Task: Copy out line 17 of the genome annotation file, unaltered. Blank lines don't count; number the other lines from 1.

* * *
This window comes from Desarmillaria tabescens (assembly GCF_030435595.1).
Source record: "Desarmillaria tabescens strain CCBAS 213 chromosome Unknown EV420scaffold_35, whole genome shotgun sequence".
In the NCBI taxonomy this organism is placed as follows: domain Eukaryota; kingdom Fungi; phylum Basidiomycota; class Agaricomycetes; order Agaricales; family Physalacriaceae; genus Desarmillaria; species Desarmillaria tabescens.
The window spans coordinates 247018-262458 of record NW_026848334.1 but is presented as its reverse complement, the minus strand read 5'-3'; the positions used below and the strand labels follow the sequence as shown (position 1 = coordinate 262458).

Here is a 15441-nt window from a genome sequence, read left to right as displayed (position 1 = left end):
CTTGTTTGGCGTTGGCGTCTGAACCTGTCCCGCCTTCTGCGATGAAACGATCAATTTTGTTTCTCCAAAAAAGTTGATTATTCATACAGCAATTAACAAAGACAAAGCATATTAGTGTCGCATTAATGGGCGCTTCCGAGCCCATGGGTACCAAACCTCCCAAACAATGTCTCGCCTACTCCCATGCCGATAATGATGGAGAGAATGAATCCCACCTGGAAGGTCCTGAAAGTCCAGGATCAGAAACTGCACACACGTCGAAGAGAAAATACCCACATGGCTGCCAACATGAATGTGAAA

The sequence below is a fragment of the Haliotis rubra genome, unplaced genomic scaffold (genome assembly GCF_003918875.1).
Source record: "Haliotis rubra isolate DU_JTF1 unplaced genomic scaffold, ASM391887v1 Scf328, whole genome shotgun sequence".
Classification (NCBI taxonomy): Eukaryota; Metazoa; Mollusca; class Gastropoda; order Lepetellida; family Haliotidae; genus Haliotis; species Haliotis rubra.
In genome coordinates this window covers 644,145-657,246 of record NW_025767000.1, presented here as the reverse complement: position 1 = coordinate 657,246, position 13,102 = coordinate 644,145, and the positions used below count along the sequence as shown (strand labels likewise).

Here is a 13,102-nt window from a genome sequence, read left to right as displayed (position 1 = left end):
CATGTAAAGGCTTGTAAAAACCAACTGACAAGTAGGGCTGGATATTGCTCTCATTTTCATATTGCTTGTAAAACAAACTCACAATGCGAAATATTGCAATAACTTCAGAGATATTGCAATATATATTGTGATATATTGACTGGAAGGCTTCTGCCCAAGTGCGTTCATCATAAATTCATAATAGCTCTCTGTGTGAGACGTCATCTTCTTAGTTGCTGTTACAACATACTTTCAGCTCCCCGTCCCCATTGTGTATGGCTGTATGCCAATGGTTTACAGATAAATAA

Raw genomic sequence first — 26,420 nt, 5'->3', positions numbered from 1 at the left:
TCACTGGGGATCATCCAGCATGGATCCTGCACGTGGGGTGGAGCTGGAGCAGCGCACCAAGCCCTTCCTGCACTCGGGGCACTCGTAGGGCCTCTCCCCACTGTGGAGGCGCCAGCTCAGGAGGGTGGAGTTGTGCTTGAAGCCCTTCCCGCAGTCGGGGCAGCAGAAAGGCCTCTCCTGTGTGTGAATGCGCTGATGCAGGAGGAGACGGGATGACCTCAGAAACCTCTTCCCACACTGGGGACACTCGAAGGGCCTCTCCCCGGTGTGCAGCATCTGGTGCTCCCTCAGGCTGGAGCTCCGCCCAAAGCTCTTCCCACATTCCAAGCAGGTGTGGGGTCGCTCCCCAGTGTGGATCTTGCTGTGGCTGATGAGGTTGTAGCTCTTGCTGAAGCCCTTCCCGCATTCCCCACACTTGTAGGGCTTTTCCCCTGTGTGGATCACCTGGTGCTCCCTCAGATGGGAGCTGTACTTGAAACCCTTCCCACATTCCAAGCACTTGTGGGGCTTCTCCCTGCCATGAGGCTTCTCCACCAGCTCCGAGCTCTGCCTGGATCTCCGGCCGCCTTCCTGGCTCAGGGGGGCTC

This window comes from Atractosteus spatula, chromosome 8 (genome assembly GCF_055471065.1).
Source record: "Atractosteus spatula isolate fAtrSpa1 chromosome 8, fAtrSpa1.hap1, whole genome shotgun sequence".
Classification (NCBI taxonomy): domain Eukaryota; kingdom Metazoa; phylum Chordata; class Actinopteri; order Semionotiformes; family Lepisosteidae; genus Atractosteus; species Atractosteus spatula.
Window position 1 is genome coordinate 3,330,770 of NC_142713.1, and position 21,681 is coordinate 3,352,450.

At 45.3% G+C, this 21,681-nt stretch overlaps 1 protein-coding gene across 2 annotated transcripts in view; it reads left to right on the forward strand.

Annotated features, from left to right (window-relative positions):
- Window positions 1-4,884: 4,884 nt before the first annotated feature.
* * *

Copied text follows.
Classification (NCBI taxonomy): domain Eukaryota; kingdom Metazoa; phylum Chordata; class Actinopteri; order Semionotiformes; family Lepisosteidae; genus Atractosteus; species Atractosteus spatula.